Tag Archives: President Joe Biden

Primary Results; Biden Upside-Down in All But Five States; Surprising Poll for Endangered NY-4 Incumbent

By Jim Ellis — Wednesday, June 19, 2024

Primary Results

Former Trump White House aide Brian Jack

Georgia — In the Peach State congressional runoffs, former Trump White House aide Brian Jack, as expected, cruised to a secondary election victory over state Sen. Mike Dugan (R-Carrollton). Jack recorded just under 63 percent of the vote in the preliminary count, thus virtually assuring him of winning the general election in November. He will replace retiring Congressman Drew Ferguson (R-The Rock/Carrollton) in a district the FiveThirtyEight data organization rates as R+38.

In the 2nd District, businessman and former congressional and senatorial candidate Wayne Johnson easily defeated his Republican opponent and will now advance to the general election against 16-term veteran Rep. Sanford Bishop (D-Albany). The Democrats now have a nominee against Rep. Marjorie Taylor Greene (R-Rome) in District 14. Retired Army Gen. Shawn Harris easily won his runoff election with 69 percent of the vote to claim the party nomination.

OK-4 — The Sooner State’s big race featured an expensive challenge to veteran Rep. Tom Cole (R-Moore/Norman) in the state’s southern 4th Congressional District. Cole, now chairman of the House Appropriations Committee, easily overcame more than $5 million of self-funding expenditure from his Republican primary opponent, businessman Paul Bondar, in capturing just under 65 percent of the vote.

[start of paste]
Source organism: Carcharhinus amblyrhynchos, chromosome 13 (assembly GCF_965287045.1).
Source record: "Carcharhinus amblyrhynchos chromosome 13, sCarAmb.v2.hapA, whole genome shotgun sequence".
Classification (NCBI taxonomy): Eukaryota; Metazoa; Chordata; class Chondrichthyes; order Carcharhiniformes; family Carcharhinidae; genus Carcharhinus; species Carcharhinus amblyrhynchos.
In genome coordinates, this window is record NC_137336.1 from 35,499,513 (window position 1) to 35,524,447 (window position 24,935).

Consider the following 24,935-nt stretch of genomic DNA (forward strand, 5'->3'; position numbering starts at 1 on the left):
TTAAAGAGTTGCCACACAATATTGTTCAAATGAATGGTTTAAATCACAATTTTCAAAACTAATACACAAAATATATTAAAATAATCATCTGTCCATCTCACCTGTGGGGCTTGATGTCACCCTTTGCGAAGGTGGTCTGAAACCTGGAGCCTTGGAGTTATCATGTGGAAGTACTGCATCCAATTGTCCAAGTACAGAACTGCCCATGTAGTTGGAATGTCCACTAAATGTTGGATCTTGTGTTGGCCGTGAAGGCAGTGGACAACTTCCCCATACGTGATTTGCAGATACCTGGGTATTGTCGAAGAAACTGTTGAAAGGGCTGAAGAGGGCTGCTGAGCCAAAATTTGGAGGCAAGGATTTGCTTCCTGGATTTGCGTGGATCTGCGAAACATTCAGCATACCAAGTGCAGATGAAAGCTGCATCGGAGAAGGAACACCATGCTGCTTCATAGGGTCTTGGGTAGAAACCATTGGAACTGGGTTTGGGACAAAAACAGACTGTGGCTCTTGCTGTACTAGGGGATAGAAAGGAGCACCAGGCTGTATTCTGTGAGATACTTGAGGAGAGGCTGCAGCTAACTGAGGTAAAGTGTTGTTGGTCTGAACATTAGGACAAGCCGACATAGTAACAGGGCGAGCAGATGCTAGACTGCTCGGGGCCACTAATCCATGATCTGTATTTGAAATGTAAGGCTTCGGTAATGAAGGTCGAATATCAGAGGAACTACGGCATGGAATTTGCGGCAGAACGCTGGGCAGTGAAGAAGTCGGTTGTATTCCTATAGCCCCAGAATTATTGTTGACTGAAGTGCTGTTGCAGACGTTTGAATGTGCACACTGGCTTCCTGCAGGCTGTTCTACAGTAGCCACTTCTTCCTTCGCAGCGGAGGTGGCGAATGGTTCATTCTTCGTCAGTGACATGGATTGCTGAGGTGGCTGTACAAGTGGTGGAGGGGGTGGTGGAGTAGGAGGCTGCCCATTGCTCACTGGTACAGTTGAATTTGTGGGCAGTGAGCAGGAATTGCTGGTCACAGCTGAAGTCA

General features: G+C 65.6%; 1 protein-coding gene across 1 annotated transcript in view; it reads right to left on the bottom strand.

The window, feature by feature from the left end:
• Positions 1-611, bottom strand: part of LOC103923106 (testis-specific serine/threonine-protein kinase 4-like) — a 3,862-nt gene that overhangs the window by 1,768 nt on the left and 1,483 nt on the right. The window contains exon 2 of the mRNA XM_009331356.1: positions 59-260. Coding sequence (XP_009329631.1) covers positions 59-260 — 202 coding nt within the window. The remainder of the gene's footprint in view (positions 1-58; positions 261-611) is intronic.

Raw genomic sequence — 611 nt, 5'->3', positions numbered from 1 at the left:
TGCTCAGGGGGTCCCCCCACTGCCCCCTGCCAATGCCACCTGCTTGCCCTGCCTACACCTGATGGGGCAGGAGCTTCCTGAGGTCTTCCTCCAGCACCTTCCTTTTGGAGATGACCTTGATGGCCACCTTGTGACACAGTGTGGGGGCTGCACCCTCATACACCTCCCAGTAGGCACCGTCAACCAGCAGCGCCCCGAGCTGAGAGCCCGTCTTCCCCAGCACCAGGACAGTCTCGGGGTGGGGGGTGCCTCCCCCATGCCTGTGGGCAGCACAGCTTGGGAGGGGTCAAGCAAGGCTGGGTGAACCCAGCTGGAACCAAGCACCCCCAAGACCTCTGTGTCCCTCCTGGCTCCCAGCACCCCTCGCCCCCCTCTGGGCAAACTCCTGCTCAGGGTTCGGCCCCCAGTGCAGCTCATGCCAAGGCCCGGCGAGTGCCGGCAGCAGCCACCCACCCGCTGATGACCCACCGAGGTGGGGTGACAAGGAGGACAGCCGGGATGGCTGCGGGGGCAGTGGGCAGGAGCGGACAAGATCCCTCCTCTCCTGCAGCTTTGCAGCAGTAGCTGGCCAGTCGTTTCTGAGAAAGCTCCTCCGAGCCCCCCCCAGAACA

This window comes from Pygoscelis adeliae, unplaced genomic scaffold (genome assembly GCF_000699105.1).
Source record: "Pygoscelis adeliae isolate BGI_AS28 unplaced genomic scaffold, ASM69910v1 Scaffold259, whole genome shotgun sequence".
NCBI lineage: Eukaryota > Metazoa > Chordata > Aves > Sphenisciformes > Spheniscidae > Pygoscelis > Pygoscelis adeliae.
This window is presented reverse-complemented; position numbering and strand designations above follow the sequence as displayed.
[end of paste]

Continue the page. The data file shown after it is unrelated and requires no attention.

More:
Virginia — The top race of the evening came in Virginia’s 5th Congressional District where state Sen. John McGuire (R-Manakin Sabot) may have defeated Rep. Bob Good (R-Lynchburg) with a razor thin vote margin. It will likely be several days before we see final totals here because the post-election ballots, i.e., those coming in from overseas could make a difference in the outcome.

At this writing, McGuire holds a 315-vote lead over Rep. Good with approximately 96 percent of the vote recorded. There could be as many as 1,800 votes outstanding in addition to the 62,425 votes that the Secretary of State reports as being counted. Both men carried 12 of the district’s 24 counties. One, Appomattox County, appears to be decided in Rep. Good’s favor by just three votes.

Elsewhere in the Old Dominion, retired Navy captain and former congressional candidate Hung Cao was an easy Republican primary winner. He recorded 62 percent of the vote against four Republican opponents. Cao now advances to the general election where he will face an extreme uphill battle against veteran senator and former vice presidential nominee Tim Kaine (D).